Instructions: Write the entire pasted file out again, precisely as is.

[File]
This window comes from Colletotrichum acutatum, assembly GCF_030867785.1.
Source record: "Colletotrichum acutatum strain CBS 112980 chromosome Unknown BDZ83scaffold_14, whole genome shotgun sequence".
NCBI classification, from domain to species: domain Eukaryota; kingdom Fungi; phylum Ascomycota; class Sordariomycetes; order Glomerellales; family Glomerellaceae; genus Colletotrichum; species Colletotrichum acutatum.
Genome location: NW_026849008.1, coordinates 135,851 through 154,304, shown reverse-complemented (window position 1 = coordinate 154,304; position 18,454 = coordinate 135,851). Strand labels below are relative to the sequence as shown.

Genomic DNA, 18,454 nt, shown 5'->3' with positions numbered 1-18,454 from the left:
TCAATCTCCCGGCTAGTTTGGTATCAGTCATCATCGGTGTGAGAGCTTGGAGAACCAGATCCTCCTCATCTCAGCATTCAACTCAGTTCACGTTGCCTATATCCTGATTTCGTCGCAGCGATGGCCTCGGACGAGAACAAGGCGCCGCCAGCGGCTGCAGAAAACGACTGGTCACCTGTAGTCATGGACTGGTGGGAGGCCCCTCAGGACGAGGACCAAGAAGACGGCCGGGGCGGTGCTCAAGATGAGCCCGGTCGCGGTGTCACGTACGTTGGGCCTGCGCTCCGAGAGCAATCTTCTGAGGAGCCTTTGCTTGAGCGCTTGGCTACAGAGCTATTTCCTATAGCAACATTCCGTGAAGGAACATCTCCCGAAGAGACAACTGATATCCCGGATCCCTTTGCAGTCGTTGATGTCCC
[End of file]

This window comes from Colletotrichum acutatum, assembly GCF_030867785.1.
Source record: "Colletotrichum acutatum strain CBS 112980 chromosome Unknown BDZ83scaffold_14, whole genome shotgun sequence".
NCBI classification, from domain to species: domain Eukaryota; kingdom Fungi; phylum Ascomycota; class Sordariomycetes; order Glomerellales; family Glomerellaceae; genus Colletotrichum; species Colletotrichum acutatum.
Genome location: NW_026849008.1, coordinates 135,851 through 154,304, shown reverse-complemented (window position 1 = coordinate 154,304; position 18,454 = coordinate 135,851). Strand labels below are relative to the sequence as shown.

Genomic DNA, 18,454 nt, shown 5'->3' with positions numbered 1-18,454 from the left:
TCAATCTCCCGGCTAGTTTGGTATCAGTCATCATCGGTGTGAGAGCTTGGAGAACCAGATCCTCCTCATCTCAGCATTCAACTCAGTTCACGTTGCCTATATCCTGATTTCGTCGCAGCGATGGCCTCGGACGAGAACAAGGCGCCGCCAGCGGCTGCAGAAAACGACTGGTCACCTGTAGTCATGGACTGGTGGGAGGCCCCTCAGGACGAGGACCAAGAAGACGGCCGGGGCGGTGCTCAAGATGAGCCCGGTCGCGGTGTCACGTACGTTGGGCCTGCGCTCCGAGAGCAATCTTCTGAGGAGCCTTTGCTTGAGCGCTTGGCTACAGAGCTATTTCCTATAGCAACATTCCGTGAAGGAACATCTCCCGAAGAGACAACTGATATCCCGGATCCCTTTGCAGTCGTTGATGTCCC